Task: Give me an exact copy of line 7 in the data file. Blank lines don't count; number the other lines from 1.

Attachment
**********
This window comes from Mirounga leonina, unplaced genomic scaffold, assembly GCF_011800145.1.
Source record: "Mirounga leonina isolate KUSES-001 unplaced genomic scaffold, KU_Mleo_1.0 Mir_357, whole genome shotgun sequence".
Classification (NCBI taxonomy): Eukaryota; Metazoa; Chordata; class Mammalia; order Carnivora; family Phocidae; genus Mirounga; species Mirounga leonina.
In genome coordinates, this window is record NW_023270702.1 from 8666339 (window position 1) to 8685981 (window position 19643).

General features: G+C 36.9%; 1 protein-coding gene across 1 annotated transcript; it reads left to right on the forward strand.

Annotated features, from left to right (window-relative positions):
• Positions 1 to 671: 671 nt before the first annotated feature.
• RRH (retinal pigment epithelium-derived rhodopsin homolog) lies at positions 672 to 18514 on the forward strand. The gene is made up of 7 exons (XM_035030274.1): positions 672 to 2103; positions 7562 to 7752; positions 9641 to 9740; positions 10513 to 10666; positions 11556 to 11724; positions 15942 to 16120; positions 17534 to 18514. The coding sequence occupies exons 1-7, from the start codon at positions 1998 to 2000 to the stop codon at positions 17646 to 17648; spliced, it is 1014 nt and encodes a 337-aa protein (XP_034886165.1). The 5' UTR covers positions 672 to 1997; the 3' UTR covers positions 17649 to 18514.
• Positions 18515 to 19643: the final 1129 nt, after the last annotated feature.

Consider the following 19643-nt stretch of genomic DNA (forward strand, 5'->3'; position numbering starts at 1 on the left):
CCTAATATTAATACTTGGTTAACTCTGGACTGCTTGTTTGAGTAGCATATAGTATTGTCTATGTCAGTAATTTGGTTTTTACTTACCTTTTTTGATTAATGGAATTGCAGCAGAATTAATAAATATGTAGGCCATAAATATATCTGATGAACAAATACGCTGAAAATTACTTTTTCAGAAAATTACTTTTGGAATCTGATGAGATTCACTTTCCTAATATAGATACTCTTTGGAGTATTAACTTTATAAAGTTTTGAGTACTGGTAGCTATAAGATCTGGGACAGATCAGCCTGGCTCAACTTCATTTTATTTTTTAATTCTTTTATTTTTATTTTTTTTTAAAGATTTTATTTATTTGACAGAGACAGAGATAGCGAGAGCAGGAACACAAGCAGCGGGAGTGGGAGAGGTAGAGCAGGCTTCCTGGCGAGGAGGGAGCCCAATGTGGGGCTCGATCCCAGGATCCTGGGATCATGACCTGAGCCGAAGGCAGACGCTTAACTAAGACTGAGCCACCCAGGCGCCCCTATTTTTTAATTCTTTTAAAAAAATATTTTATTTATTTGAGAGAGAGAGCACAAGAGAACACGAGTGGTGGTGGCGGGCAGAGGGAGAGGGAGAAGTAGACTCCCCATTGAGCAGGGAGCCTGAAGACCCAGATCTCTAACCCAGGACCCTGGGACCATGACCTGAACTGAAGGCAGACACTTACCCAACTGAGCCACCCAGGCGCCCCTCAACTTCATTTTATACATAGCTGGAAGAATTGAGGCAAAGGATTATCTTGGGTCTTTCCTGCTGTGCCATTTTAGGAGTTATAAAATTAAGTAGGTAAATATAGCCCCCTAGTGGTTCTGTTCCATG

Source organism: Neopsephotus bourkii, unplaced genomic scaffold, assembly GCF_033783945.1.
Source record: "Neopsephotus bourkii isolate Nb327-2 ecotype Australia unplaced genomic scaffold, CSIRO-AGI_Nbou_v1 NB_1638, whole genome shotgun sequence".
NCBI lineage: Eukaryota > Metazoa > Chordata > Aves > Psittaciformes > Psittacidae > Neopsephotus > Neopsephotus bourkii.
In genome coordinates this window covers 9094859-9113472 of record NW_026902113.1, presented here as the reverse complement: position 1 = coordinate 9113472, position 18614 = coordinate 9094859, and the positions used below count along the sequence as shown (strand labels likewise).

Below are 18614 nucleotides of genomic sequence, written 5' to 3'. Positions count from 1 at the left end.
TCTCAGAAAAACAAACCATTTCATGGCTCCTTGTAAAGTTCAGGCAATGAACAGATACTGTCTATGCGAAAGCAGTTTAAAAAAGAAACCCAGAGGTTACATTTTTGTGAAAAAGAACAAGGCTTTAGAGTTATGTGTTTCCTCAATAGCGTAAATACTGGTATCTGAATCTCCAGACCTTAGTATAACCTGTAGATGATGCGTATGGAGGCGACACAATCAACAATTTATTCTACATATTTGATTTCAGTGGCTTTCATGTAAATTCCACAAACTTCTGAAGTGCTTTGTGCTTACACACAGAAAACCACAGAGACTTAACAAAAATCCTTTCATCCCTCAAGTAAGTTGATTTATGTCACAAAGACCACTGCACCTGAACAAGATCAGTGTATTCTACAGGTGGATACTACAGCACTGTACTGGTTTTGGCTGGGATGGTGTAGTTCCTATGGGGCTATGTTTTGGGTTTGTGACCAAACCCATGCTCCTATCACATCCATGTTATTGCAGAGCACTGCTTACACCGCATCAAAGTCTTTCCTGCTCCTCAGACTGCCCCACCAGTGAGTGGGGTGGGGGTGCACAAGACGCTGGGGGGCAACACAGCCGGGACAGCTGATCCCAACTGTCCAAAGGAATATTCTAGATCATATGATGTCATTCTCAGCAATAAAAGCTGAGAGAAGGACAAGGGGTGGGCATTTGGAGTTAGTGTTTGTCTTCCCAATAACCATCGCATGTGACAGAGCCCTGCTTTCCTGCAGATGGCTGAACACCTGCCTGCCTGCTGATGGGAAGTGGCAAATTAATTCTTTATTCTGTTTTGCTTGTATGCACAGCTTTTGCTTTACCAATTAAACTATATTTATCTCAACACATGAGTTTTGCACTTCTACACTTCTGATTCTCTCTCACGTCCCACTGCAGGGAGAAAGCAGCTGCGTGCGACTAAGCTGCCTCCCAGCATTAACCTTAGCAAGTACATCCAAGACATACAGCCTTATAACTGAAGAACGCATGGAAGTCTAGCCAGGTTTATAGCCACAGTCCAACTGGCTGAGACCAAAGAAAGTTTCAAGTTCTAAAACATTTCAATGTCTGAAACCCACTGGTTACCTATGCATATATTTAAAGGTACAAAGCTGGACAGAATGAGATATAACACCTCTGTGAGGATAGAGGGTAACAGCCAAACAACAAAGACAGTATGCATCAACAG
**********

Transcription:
• Positions 1 to 671: 671 nt before the first annotated feature.